The "Formless Form"
I’ve written about and spoken about the proliferation of various “forms” in Jeet Kune Do nowadays on numerous occasions, so you know my position regarding them. What I’d like to do is offer you an alternative. I’d like to share with you is why I believe that freelance shadow-boxing is the ultimate “formless form.” When it comes to shadow-boxing you are limited by one thing only, and that is your own imagination. Let me give you a few examples of various things you can do when shadow-boxing:
You can work on (a) offensive, (b) counter-offensive, and (c) defensive techniques and actions.
You can visualize an opponent’s movements and actions to work on your sense of timing and/or distance.
You can shadow-box using such elements as:
a) Footwork and mobility
b) Evasive body movements (slipping, bobbing and weaving, snap away, etc.)
c) Striking using arm tools (punching, elbowing, forearm smash, etc.)
d) Striking using leg tools (kicking, kneeing, stomping, etc.)
e) Using various hand immobilization actions (trapping, pinning, etc.)
f) Using various grappling actions both standing and on ground (locking, throwing, etc.)
g) Combinations of any of the above elements
You can shadow-box focusing on:
• Simple/single attacks (SDA, ABD)
• Compound attacks (ABC/PIA, ABD)
You can shadow-box against a single opponent or multiple opponents (unarmed or armed).
Here’s the rub. The fact is that many people, especially adults, don’t like freelance shadow-boxing, some even hate it. Usually this is because they feel self-conscious while doing it and it makes them feel uncomfortable. Some don’t believe they possess the necessary visualization skills. But hey, doesn’t a large part of developing as a martial artist entail the getting rid of being overly self-conscious in our actions? Isn’t it about stepping out of our comfort zone and learning how to do things we couldn’t do before?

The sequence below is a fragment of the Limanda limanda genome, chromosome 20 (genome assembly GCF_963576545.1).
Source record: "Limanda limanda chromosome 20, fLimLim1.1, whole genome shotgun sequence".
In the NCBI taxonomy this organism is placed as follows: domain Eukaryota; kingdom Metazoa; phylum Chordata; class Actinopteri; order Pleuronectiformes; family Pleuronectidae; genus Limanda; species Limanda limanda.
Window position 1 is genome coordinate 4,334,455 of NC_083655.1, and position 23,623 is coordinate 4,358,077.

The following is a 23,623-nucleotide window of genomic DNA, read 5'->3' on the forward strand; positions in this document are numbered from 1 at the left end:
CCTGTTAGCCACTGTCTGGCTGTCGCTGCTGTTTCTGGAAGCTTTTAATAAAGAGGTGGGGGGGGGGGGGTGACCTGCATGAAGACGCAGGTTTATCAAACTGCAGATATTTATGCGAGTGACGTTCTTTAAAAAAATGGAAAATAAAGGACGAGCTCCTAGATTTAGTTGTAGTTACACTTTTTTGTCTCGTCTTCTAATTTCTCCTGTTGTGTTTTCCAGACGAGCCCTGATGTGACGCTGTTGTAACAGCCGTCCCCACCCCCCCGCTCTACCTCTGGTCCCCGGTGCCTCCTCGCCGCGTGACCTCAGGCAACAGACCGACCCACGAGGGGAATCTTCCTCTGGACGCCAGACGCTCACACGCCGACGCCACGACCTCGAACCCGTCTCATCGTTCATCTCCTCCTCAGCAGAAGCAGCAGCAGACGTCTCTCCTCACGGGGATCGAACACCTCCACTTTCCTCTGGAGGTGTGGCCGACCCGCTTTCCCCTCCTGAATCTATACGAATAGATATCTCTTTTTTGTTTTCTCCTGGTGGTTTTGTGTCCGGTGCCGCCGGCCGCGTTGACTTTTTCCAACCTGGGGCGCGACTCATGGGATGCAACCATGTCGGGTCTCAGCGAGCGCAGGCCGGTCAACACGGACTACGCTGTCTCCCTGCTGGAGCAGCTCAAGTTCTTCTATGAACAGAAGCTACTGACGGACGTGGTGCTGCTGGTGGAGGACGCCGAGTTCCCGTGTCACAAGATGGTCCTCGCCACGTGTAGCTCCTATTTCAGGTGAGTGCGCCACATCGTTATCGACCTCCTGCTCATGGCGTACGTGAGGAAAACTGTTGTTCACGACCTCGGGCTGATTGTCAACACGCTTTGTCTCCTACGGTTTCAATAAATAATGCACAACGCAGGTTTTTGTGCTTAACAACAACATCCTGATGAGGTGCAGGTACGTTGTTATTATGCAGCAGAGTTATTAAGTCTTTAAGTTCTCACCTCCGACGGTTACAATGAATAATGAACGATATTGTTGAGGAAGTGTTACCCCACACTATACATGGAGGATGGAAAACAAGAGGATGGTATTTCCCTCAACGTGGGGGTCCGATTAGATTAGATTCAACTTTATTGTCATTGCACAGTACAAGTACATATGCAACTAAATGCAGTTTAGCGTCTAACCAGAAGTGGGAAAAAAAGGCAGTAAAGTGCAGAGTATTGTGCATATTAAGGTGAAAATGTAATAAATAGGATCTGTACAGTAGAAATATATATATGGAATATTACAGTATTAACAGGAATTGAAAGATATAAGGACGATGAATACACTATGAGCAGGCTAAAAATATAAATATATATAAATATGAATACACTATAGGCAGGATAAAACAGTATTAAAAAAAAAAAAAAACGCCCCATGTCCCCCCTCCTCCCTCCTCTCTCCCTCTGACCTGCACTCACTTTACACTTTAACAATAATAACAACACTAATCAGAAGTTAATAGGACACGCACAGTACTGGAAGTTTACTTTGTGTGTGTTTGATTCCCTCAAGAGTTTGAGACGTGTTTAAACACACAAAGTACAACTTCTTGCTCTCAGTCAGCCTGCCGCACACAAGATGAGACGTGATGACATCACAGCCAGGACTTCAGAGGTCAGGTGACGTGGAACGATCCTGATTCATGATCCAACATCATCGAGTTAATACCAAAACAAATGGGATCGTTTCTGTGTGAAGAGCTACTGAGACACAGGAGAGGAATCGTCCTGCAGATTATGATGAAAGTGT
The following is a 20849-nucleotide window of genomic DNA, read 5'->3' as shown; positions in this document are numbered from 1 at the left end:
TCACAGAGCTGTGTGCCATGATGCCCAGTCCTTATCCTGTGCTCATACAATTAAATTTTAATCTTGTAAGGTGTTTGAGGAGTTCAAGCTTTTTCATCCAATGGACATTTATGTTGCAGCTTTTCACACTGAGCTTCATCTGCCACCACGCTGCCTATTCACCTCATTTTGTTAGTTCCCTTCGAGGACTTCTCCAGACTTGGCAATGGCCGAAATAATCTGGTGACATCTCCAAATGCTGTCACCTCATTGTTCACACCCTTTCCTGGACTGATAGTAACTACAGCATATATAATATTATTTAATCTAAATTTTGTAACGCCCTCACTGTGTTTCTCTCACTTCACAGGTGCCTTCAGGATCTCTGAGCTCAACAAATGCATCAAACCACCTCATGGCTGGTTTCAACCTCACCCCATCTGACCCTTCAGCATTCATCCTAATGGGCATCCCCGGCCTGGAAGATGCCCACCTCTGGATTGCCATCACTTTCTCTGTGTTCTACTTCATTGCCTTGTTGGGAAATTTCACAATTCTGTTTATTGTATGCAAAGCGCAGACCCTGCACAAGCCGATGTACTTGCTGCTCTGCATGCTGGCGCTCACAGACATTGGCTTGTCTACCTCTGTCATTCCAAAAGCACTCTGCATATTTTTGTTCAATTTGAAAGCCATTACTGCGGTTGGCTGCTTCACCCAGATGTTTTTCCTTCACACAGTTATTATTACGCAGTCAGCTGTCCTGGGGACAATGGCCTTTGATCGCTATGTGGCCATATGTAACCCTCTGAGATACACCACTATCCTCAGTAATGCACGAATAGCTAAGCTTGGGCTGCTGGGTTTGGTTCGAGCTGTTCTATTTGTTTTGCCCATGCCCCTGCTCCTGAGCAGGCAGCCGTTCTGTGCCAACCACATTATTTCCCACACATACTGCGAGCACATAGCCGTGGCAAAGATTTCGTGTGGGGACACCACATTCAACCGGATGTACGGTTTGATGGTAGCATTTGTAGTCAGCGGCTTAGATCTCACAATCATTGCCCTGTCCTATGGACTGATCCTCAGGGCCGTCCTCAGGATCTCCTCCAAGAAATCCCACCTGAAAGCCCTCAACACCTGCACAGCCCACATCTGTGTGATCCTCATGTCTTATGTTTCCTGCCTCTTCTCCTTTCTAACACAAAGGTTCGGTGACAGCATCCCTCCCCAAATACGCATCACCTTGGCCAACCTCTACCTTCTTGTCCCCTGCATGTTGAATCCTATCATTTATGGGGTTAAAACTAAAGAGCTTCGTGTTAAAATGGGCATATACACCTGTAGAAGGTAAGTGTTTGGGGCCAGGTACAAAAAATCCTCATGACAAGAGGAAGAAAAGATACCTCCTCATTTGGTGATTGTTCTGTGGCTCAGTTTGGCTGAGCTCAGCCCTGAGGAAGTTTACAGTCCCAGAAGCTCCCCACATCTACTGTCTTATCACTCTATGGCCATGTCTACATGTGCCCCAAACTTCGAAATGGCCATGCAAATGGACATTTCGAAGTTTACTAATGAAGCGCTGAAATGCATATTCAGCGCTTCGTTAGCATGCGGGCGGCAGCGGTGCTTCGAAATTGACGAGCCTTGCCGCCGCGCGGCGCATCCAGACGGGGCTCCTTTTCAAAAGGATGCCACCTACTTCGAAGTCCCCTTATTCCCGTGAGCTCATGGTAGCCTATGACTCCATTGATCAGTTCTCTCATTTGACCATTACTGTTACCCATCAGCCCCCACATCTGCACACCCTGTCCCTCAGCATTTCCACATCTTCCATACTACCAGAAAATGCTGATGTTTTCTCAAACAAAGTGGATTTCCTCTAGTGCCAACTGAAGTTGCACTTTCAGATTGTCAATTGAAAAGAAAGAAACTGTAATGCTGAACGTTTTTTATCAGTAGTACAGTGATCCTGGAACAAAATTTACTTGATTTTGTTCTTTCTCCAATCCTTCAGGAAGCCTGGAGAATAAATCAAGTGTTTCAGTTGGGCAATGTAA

And some instructors don’t like to teach freelance shadow-boxing because either they don’t like it, cannot do it themselves, or prefer everybody doing the same thing the same way (wow, the antithesis of JKD). The bottom line is it’s the easier route in teaching. And I know some instructors will tell you it’s about giving the student a feeling of success and making them feel good about themselves. But if you give a kid some tools, motivate them with enthusiasm and encouragement, and step back and let them create, you will be amazed at how creative they can be and what they can come up with. Rather than tell them exactly what to do and how to do it, you give them the opportunity and allow them to explore on their own. And you can always offer them advice when necessary.
If you want to teach pre-designed JKD “forms” that’s your prerogative. But why not try a different approach? Why not encourage your students to put things together for themselves; to combine their tools with their mobility skills; to be dynamically ‘alive’, to think creatively and practice their own “formless form.” Yes’ it might be more difficult and more work for you as a teacher, but I think you will see that the results are more than worthwhile.